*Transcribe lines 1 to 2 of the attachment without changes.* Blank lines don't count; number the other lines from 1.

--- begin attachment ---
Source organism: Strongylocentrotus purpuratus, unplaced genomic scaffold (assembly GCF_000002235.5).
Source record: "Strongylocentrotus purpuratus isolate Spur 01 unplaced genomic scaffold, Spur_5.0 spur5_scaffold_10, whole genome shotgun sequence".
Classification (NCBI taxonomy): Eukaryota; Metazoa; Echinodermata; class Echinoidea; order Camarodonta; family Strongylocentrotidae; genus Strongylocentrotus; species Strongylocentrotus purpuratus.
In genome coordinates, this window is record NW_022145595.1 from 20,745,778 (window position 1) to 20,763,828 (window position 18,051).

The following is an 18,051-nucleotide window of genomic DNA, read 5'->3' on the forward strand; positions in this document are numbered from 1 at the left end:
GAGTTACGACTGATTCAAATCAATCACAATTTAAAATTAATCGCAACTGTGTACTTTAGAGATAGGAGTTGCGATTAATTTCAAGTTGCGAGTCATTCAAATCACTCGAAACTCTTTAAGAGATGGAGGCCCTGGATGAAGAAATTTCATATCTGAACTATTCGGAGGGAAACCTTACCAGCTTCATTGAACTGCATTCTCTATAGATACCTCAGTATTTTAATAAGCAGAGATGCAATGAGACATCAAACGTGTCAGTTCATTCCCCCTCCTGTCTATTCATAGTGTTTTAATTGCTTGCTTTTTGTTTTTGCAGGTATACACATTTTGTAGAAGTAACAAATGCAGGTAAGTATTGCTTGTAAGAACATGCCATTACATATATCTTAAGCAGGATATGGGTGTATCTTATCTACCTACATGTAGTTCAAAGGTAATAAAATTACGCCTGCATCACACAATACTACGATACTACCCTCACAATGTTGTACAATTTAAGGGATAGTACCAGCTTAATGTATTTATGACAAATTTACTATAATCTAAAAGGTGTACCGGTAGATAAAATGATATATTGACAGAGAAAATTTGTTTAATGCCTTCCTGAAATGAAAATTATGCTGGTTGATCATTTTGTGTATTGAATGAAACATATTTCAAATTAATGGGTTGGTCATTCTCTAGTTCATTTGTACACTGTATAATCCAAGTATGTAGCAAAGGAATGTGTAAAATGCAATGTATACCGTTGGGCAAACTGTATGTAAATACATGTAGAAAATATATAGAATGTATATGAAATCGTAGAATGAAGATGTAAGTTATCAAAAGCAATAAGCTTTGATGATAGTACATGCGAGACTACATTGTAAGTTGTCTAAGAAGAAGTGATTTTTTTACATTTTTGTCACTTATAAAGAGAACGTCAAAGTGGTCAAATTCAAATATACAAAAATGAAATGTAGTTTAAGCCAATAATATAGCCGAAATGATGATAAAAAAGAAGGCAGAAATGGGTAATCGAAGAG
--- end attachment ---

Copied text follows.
Source organism: Strongylocentrotus purpuratus, unplaced genomic scaffold (assembly GCF_000002235.5).
Source record: "Strongylocentrotus purpuratus isolate Spur 01 unplaced genomic scaffold, Spur_5.0 spur5_scaffold_10, whole genome shotgun sequence".